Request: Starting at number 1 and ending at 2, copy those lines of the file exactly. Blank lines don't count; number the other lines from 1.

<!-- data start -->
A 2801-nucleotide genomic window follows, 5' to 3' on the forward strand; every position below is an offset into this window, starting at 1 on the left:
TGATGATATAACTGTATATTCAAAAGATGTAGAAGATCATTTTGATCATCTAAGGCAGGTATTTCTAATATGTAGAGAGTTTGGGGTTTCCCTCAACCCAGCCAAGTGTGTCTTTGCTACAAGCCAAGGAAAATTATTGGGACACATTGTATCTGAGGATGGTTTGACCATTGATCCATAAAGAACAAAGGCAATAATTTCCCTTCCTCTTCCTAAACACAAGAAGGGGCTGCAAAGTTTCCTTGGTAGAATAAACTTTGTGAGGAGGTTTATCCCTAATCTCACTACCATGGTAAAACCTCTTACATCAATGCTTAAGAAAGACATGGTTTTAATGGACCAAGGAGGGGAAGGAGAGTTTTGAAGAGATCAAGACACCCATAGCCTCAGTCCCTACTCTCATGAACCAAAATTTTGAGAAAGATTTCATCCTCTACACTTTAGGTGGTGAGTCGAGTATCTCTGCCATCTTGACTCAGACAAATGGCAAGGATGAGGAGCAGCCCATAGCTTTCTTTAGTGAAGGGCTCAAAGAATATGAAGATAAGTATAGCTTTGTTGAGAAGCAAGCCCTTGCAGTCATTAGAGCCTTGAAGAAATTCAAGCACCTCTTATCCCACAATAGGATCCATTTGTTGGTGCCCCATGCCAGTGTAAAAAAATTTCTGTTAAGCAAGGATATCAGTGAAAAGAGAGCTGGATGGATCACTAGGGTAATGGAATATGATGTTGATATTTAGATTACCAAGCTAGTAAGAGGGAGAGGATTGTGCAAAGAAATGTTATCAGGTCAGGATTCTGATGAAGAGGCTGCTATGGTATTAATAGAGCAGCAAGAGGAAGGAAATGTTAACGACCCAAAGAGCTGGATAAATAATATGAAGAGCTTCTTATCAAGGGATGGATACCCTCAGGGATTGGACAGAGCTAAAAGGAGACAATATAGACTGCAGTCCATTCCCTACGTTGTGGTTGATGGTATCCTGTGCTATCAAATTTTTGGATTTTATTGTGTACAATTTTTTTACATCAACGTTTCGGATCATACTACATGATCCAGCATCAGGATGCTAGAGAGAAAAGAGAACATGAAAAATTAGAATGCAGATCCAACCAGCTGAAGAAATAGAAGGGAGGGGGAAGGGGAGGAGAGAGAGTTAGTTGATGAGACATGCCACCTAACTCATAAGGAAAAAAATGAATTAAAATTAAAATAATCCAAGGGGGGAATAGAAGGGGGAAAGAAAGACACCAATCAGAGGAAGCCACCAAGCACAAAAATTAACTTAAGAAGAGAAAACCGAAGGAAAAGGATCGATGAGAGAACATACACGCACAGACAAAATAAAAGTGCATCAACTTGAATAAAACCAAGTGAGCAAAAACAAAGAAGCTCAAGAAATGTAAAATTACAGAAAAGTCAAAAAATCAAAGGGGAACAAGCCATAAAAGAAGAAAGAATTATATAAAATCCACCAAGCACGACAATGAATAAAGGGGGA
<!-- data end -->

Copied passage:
A 2801-nucleotide genomic window follows, 5' to 3' on the forward strand; every position below is an offset into this window, starting at 1 on the left:
TGATGATATAACTGTATATTCAAAAGATGTAGAAGATCATTTTGATCATCTAAGGCAGGTATTTCTAATATGTAGAGAGTTTGGGGTTTCCCTCAACCCAGCCAAGTGTGTCTTTGCTACAAGCCAAGGAAAATTATTGGGACACATTGTATCTGAGGATGGTTTGACCATTGATCCATAAAGAACAAAGGCAATAATTTCCCTTCCTCTTCCTAAACACAAGAAGGGGCTGCAAAGTTTCCTTGGTAGAATAAACTTTGTGAGGAGGTTTATCCCTAATCTCACTACCATGGTAAAACCTCTTACATCAATGCTTAAGAAAGACATGGTTTTAATGGACCAAGGAGGGGAAGGAGAGTTTTGAAGAGATCAAGACACCCATAGCCTCAGTCCCTACTCTCATGAACCAAAATTTTGAGAAAGATTTCATCCTCTACACTTTAGGTGGTGAGTCGAGTATCTCTGCCATCTTGACTCAGACAAATGGCAAGGATGAGGAGCAGCCCATAGCTTTCTTTAGTGAAGGGCTCAAAGAATATGAAGATAAGTATAGCTTTGTTGAGAAGCAAGCCCTTGCAGTCATTAGAGCCTTGAAGAAATTCAAGCACCTCTTATCCCACAATAGGATCCATTTGTTGGTGCCCCATGCCAGTGTAAAAAAATTTCTGTTAAGCAAGGATATCAGTGAAAAGAGAGCTGGATGGATCACTAGGGTAATGGAATATGATGTTGATATTTAGATTACCAAGCTAGTAAGAGGGAGAGGATTGTGCAAAGAAATGTTATCAGGTCAGGATTCTGATGAAGAGGCTGCTATGGTATTAATAGAGCAGCAAGAGGAAGGAAATGTTAACGACCCAAAGAGCTGGATAAATAATATGAAGAGCTTCTTATCAAGGGATGGATACCCTCAGGGATTGGACAGAGCTAAAAGGAGACAATATAGACTGCAGTCCATTCCCTACGTTGTGGTTGATGGTATCCTGTGCTATCAAATTTTTGGATTTTATTGTGTACAATTTTTTTACATCAACGTTTCGGATCATACTACATGATCCAGCATCAGGATGCTAGAGAGAAAAGAGAACATGAAAAATTAGAATGCAGATCCAACCAGCTGAAGAAATAGAAGGGAGGGGGAAGGGGAGGAGAGAGAGTTAGTTGATGAGACATGCCACCTAACTCATAAGGAAAAAAATGAATTAAAATTAAAATAATCCAAGGGGGGAATAGAAGGGGGAAAGAAAGACACCAATCAGAGGAAGCCACCAAGCACAAAAATTAACTTAAGAAGAGAAAACCGAAGGAAAAGGATCGATGAGAGAACATACACGCACAGACAAAATAAAAGTGCATCAACTTGAATAAAACCAAGTGAGCAAAAACAAAGAAGCTCAAGAAATGTAAAATTACAGAAAAGTCAAAAAATCAAAGGGGAACAAGCCATAAAAGAAGAAAGAATTATATAAAATCCACCAAGCACGACAATGAATAAAGGGGGA